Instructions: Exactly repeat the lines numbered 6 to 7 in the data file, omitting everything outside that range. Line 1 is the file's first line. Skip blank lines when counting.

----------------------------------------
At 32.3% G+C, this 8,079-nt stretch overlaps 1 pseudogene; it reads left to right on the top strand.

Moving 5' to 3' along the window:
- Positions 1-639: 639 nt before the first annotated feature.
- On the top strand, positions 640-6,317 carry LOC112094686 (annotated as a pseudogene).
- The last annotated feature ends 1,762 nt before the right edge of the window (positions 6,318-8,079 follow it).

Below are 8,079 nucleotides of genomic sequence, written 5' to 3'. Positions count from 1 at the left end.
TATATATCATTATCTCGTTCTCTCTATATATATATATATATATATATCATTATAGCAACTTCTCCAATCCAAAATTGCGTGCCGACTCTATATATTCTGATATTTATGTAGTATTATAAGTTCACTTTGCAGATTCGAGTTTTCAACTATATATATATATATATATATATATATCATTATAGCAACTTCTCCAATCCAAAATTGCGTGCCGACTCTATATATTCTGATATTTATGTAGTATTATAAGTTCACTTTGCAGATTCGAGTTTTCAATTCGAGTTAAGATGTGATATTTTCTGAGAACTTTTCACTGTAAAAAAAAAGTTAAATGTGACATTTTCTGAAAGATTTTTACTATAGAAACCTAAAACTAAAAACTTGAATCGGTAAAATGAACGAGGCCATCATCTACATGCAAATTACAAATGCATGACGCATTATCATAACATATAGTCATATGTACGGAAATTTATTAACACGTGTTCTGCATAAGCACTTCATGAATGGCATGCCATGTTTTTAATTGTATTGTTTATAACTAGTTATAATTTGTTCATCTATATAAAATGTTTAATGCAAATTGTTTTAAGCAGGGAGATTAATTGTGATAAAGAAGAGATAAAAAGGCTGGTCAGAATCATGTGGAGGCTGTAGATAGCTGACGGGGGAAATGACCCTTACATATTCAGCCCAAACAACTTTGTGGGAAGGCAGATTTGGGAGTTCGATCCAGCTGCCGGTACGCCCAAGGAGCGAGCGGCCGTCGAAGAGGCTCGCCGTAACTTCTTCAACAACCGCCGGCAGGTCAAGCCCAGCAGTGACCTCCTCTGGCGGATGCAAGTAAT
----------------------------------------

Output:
Below are 8,079 nucleotides of genomic sequence, written 5' to 3'. Positions count from 1 at the left end.
TATATATCATTATCTCGTTCTCTCTATATATATATATATATATATATCATTATAGCAACTTCTCCAATCCAAAATTGCGTGCCGACTCTATATATTCTGATATTTATGTAGTATTATAAGTTCACTTTGCAGATTCGAGTTTTCAACTATATATATATATATATATATATATATCATTATAGCAACTTCTCCAATCCAAAATTGCGTGCCGACTCTATATATTCTGATATTTATGTAGTATTATAAGTTCACTTTGCAGATTCGAGTTTTCAATTCGAGTTAAGATGTGATATTTTCTGAGAACTTTTCACTGTAAAAAAAAAGTTAAATGTGACATTTTCTGAAAGATTTTTACTATAGAAACCTAAAACTAAAAACTTGAATCGGTAAAATGAACGAGGCCATCATCTACATGCAAATTACAAATGCATGACGCATTATCATAACATATAGTCATATGTACGGAAATTTATTAACACGTGTTCTGCATAAGCACTTCATGAATGGCATGCCATGTTTTTAATTGTATTGTTTATAACTAGTTATAATTTGTTCATCTATATAAAATGTTTAATGCAAATTGTTTTAAGCAGGGAGATTAATTGTGATAAAGAAGAGATAAAAAGGCTGGTCAGAATCATGTGGAGGCTGTAGATAGCTGACGGGGGAAATGACCCTTACATATTCAGCCCAAACAACTTTGTGGGAAGGCAGATTTGGGAGTTCGATCCAGCTGCCGGTACGCCCAAGGAGCGAGCGGCCGTCGAAGAGGCTCGCCGTAACTTCTTCAACAACCGCCGGCAGGTCAAGCCCAGCAGTGACCTCCTCTGGCGGATGCAAGTAAT